Copernicus Sentinel-5P

Sentinel-5P is part of the fleet of Sentinel missions that ESA develops for the European Commission's Earth observation programme Copernicus. It was designed as a 'precursor' mission to close the data gap between the demise of ENVISAT and the dedicated Copernicus missions for atmospheric composition monitoring, Sentinel-4 and Sentinel-5, which will be launched into orbit in the mid-2020s.

The main objective of the Copernicus Sentinel-5P mission is to perform atmospheric measurements with high spatio-temporal resolution, to be used for air quality, ozone & UV radiation, and climate monitoring & forecasting.

The mission consiss of one satellite carrying the state-of-the-art TROPOMI instrument to map a multitude of trace gases, which affect the air we breathe and therefore our health and our climate. The instrument provides high-resolution measurements of key atmospheric pollutants such as ozone, nitrogen dioxide, sulfur dioxide, methane, carbon monoxide and aerosols. 

Sentinel-5P was launched on 13 October 2017 from the Plesetsk Cosmodrome in northern Russia on a Rockot launch vehicle. 

TROPOMI instrument

TROPOMI instrument

Sentinel-5P instrumentation

The TROPOMI instrument measures daily, on the global scale and at the unprecedented horizontal resolution of 7 x 3.5 km², atmospheric composition data related to air quality, ozone, climate change and volcanic hazards. Main characteristics of the instrument:

  • Type: passive grating imaging spectrometer
  • Configuration: Push broom staring (non-scanning) in nadir viewing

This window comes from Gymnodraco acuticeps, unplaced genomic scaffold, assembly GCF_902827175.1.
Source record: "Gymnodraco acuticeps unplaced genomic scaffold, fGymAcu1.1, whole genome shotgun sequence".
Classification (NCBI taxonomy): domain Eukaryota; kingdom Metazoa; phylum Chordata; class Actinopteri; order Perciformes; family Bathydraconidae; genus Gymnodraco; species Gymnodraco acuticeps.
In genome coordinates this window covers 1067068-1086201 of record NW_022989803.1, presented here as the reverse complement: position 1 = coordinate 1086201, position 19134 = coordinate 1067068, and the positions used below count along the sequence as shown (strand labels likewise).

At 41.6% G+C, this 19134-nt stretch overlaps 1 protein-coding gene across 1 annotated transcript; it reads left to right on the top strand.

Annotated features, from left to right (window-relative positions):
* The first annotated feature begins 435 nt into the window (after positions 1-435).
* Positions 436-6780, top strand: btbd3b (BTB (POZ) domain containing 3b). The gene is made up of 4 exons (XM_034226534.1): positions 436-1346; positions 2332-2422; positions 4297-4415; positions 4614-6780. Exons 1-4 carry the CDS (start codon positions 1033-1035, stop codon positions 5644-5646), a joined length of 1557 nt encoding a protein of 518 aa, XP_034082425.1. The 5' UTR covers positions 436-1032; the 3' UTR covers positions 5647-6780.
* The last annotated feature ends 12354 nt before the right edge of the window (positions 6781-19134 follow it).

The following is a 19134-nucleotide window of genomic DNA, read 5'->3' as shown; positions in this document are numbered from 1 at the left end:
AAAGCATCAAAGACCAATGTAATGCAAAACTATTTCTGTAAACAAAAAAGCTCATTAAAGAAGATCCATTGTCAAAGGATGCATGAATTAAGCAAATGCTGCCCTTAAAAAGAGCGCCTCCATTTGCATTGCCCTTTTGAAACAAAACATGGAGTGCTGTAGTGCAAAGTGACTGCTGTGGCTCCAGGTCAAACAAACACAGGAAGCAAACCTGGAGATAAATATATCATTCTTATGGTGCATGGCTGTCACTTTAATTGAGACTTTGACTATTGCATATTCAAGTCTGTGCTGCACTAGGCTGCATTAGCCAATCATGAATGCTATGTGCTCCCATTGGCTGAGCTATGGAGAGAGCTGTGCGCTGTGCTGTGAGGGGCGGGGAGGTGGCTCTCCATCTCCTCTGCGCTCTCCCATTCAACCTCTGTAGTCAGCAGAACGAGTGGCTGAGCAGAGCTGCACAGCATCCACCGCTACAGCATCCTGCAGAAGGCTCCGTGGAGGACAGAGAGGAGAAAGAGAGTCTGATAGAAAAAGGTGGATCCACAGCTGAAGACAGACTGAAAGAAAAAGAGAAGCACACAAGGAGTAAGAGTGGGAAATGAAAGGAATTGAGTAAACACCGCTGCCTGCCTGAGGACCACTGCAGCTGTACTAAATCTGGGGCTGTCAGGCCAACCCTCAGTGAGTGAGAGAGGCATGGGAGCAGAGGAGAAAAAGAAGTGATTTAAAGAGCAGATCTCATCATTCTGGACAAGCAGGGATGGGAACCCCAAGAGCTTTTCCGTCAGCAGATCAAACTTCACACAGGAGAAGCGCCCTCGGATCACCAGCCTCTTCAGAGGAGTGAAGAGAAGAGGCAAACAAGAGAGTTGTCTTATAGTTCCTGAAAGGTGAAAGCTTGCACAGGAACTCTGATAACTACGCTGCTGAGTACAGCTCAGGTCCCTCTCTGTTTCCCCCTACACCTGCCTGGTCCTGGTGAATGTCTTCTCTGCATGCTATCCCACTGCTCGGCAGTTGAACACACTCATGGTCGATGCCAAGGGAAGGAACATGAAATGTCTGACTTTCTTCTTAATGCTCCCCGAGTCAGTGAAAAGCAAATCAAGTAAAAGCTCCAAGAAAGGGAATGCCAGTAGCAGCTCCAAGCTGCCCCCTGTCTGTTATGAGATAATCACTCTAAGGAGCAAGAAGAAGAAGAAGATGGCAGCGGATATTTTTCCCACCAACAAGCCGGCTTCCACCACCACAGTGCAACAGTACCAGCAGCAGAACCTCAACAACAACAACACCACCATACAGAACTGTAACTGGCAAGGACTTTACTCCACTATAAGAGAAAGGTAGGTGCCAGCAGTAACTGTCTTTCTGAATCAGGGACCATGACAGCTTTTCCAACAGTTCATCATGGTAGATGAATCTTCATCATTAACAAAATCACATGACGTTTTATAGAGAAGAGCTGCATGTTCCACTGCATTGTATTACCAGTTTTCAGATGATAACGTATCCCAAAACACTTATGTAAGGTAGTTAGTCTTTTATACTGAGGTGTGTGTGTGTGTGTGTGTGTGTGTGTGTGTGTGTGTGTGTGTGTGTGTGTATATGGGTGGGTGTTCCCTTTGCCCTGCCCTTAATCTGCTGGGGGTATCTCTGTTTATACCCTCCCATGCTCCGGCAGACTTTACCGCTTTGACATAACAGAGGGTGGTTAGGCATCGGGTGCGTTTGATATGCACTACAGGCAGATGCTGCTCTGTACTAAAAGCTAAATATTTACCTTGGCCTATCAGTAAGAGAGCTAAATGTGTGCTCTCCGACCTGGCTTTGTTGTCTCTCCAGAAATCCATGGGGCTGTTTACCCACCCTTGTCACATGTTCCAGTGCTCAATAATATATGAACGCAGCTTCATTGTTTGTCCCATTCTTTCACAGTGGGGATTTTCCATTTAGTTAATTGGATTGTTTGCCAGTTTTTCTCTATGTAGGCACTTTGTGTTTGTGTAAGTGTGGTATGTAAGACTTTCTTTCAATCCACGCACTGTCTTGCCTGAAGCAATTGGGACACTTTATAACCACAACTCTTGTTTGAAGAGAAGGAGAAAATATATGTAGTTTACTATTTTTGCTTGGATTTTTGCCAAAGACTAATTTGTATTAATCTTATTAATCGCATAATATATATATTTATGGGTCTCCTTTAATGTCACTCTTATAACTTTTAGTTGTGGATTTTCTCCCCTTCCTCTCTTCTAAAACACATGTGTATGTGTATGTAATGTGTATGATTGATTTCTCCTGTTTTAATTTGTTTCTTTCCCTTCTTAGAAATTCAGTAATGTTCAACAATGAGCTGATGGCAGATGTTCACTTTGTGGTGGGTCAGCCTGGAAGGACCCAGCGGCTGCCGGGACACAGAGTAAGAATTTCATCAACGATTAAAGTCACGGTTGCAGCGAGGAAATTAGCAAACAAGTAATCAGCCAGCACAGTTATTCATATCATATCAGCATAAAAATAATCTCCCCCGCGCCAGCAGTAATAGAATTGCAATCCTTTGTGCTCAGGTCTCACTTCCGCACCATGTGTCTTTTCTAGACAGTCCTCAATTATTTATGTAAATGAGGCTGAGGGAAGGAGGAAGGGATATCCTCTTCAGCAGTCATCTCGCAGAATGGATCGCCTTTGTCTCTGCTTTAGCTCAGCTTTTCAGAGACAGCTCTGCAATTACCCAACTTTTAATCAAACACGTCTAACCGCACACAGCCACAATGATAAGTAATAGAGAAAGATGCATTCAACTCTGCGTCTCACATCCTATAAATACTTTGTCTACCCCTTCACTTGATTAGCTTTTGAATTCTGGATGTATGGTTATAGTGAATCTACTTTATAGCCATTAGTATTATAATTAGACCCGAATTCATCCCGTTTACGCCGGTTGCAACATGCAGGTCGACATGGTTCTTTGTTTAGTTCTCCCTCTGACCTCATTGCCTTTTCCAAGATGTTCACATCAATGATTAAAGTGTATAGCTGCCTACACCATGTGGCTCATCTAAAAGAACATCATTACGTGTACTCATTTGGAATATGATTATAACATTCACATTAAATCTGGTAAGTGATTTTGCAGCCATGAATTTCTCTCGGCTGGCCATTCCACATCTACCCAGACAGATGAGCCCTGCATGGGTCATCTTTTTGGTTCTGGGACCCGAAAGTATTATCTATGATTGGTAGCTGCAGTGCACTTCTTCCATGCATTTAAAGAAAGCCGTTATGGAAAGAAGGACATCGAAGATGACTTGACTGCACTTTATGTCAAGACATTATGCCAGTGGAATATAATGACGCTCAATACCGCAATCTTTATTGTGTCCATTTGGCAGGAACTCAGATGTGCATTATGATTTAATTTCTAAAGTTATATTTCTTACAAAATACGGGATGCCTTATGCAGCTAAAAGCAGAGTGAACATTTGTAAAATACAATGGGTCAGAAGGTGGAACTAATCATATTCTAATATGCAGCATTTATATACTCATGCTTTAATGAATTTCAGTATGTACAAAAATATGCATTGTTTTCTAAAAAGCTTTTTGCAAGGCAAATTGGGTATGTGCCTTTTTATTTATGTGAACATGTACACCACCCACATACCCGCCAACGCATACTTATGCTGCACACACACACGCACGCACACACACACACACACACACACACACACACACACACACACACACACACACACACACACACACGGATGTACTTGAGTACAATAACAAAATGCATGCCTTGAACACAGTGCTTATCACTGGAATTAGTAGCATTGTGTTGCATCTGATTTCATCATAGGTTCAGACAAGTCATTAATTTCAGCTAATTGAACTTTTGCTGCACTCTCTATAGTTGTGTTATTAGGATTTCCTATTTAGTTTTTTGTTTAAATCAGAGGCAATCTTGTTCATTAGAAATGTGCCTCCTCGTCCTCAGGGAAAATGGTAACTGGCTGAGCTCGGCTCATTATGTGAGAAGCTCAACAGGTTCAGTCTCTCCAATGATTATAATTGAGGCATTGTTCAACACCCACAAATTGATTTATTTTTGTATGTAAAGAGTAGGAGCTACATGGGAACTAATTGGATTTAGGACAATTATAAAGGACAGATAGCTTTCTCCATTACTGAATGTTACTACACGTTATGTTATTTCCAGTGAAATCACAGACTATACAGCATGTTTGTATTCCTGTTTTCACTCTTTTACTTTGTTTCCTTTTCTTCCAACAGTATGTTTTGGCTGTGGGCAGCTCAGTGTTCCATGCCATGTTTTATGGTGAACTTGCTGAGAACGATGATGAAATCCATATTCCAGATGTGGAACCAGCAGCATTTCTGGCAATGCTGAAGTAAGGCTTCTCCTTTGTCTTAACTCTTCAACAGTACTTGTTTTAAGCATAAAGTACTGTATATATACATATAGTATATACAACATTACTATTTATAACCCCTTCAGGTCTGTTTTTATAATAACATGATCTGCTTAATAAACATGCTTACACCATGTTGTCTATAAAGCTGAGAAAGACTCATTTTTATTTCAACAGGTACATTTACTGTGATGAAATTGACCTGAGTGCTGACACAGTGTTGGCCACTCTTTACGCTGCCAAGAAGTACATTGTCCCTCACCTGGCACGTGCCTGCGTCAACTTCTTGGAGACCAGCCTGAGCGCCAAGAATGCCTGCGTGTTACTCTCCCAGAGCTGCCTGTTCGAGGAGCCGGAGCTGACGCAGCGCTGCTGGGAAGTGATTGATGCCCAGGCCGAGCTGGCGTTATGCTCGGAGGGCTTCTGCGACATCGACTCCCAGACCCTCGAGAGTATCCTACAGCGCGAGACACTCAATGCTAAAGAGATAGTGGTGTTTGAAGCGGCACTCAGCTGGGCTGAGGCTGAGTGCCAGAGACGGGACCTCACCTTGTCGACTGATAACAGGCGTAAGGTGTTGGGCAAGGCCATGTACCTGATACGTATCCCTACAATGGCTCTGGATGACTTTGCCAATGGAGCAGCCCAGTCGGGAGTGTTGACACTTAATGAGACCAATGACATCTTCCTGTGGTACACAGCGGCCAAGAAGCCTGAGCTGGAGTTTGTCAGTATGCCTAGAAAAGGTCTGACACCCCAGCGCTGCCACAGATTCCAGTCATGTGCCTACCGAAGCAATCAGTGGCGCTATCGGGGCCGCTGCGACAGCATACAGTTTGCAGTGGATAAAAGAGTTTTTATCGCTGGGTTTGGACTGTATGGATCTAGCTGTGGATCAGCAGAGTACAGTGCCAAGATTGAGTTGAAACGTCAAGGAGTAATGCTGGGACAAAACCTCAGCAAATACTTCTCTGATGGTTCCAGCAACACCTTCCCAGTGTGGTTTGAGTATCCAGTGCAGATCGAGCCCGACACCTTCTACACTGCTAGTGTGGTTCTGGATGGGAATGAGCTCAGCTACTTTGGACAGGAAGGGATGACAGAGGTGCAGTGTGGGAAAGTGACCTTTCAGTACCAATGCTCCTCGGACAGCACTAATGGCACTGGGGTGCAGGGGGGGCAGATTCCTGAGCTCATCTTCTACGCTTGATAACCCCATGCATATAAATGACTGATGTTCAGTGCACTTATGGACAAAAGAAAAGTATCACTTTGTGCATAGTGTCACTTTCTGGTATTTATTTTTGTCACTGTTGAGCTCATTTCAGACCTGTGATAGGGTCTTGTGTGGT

• Swath width: 2,600 km
  • Spatial sampling: 7x7 km²
  • Spectral: 4 spectrometers, each electronically split in two bands (2 in UV, 2 in VIS, 2 in NIR, 2 in SWIR)
  • Design lifetime: 7 years
Satellite Sentinel-5P
Launch Date 13 October 2017
End Date  
Status Operational
Orbit type Polar, sun-synchronous
Altitude 830 km
Orbit inclination 98.71°
Orbit period 101 minutes


More on Copernicus

The Copernicus Programme is an Earth observation initiative that forms a crucial part of the European Union Space Programme. Managed by the European Commission in collaboration with various European organizations such as the European Space Agency (ESA), the  European Organisation for the Exploitation of Meteorological Satellites (EUMETSAT) and the European Centre for Medium-Range Weather Forecasts (ECMWF), Copernicus aims to establish a comprehensive Earth observation capacity that is global, continuous, autonomous, and of high quality. The primary objective of the programme is to provide accurate, timely, and easily accessible information to improve environmental management, understand and mitigate the impacts of climate change, and ensure civil security.

Click here to visit our dedicated Copernicus page